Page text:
The impact of National Rifle Association-backed laws sweeping the nation that make it easier to justify shooting in self-defense is unclear, reports the Associated Press. Gun rights advocates who have helped pass the laws in 23 states since 2003 say they remove an unfair legal penalty for people exercising a constitutional right in a life-or-death emergency.Some police and prosecutors are skeptical of self-defense claims under the laws.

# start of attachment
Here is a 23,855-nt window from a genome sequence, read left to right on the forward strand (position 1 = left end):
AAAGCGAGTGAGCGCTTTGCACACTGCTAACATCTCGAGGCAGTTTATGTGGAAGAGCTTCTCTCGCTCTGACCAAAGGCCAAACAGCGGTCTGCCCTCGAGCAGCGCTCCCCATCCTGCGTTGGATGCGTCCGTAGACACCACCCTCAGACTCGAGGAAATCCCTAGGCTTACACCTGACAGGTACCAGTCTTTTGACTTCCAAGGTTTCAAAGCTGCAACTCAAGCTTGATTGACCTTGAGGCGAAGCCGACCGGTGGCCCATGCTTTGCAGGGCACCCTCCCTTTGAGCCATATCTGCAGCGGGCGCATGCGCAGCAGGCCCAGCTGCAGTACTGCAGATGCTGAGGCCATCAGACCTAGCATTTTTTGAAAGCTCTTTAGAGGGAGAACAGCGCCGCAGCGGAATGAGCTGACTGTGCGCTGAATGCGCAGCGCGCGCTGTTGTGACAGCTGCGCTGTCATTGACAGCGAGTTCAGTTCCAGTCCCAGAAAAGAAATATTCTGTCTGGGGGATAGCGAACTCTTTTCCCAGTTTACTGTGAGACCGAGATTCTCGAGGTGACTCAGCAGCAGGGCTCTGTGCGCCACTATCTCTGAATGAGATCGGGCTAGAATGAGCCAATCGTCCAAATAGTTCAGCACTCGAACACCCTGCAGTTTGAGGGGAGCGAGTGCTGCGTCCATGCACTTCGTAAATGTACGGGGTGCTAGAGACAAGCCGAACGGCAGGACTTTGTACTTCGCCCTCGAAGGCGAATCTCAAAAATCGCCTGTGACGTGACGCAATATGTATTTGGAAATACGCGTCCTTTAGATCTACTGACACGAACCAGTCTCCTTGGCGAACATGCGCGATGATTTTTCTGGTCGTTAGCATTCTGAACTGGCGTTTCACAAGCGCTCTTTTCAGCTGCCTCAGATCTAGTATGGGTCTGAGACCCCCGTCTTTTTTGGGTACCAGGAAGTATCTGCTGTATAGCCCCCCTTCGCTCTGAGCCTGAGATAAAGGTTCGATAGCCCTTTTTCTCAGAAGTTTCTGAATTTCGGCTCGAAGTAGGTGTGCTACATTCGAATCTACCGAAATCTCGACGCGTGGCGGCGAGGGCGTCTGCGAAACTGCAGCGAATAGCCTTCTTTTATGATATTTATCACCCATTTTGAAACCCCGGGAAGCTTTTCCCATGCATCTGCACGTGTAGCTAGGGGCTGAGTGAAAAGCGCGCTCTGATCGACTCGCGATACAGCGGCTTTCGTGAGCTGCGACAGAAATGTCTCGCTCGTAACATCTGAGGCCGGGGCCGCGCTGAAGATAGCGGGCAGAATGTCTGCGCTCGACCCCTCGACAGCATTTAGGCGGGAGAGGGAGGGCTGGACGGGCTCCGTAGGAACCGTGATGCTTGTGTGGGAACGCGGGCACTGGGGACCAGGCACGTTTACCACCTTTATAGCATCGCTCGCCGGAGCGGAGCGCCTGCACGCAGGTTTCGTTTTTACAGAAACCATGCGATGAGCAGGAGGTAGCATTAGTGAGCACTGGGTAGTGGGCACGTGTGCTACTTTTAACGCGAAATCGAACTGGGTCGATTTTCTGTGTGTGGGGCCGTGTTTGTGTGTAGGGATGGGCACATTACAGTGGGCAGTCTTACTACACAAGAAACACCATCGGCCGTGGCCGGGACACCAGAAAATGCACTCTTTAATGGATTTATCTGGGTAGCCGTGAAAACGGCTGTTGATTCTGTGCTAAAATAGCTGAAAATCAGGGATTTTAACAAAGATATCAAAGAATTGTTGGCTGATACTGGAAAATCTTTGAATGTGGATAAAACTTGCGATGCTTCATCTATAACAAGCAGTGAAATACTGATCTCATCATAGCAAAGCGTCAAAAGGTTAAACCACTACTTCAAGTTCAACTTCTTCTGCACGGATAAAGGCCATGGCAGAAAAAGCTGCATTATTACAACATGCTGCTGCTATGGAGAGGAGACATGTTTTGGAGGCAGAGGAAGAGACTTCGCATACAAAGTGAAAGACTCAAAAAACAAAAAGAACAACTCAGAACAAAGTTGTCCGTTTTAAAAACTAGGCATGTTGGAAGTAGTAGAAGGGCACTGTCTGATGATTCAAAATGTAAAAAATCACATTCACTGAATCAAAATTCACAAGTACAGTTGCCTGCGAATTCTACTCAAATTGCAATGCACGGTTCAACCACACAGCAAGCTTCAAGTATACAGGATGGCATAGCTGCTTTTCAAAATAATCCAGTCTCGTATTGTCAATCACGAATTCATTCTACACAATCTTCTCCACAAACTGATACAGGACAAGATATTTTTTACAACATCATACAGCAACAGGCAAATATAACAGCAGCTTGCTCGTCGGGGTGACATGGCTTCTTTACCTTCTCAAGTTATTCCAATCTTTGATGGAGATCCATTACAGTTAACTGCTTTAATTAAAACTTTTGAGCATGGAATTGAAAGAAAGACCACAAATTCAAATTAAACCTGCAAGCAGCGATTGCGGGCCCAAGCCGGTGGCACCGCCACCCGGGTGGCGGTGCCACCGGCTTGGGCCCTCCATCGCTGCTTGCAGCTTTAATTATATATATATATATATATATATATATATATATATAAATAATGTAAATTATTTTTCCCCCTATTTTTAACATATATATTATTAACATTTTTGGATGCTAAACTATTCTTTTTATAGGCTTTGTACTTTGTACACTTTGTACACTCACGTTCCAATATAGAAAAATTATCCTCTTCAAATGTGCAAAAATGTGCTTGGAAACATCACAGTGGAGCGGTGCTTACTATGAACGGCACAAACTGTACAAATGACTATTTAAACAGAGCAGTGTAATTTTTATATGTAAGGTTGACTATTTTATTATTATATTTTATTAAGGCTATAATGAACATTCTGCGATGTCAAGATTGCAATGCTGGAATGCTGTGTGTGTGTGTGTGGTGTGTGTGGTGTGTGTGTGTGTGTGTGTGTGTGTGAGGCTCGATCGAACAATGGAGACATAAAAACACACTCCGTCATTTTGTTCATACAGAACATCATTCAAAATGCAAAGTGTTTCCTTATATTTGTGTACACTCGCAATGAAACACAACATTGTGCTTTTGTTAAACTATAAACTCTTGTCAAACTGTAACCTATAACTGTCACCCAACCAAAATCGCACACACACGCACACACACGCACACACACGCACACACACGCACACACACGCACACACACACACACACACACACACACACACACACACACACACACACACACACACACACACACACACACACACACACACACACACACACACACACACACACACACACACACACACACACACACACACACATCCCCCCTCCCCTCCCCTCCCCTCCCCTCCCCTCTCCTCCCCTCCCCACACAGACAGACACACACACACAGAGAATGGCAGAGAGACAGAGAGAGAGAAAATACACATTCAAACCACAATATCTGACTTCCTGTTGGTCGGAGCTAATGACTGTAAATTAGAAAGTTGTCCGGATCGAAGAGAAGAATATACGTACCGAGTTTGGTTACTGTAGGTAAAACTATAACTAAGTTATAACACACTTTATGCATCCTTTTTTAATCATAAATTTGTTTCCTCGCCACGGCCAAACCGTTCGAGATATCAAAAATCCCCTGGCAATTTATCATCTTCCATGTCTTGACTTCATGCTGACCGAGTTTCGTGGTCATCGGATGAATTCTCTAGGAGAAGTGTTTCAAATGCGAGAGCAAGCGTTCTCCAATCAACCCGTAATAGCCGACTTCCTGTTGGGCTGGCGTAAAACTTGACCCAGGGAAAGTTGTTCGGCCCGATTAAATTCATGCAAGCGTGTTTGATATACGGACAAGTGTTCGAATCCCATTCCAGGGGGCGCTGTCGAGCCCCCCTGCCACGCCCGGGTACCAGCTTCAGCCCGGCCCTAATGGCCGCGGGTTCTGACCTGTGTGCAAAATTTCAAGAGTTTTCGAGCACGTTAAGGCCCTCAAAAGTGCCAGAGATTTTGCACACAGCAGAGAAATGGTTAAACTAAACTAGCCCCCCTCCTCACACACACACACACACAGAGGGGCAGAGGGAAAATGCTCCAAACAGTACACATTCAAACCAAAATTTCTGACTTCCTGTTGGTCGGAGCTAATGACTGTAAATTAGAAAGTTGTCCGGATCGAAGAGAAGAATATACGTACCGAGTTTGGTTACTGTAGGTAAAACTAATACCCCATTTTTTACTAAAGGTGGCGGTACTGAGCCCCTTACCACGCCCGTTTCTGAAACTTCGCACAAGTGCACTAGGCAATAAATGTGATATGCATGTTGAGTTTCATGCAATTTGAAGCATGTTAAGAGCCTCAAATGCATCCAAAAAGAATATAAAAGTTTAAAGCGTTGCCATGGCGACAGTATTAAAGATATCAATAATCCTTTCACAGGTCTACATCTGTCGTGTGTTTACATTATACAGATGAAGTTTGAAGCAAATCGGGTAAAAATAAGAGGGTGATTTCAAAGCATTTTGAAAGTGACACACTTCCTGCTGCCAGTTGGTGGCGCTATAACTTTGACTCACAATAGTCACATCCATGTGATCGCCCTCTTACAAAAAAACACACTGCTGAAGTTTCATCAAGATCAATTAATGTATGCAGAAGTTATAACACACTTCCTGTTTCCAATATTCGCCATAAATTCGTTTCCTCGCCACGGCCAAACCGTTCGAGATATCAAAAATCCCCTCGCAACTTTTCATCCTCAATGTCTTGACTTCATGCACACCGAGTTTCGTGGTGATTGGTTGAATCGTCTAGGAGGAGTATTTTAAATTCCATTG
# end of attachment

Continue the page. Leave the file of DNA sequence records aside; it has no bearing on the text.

An Associated Press review found a growing number of cases but no clear trend yet in how the law is applied or how cases will be resolved in court. All a defendant has to do is establish a threat, and usually the other witness is dead. That shifts the burden to prosecutors and police investigators, who have to gather evidence to show beyond a reasonable doubt that deadly force wasn’t justified, according to a report by the National District Attorneys Association. “It’s very difficult to prove a negative,” said Steven Jansen, NDAA president. “It might be a little too early to get the overall effect through the court process because we’re just seeing the cases enter the court and finding out how the judges are going to rule.”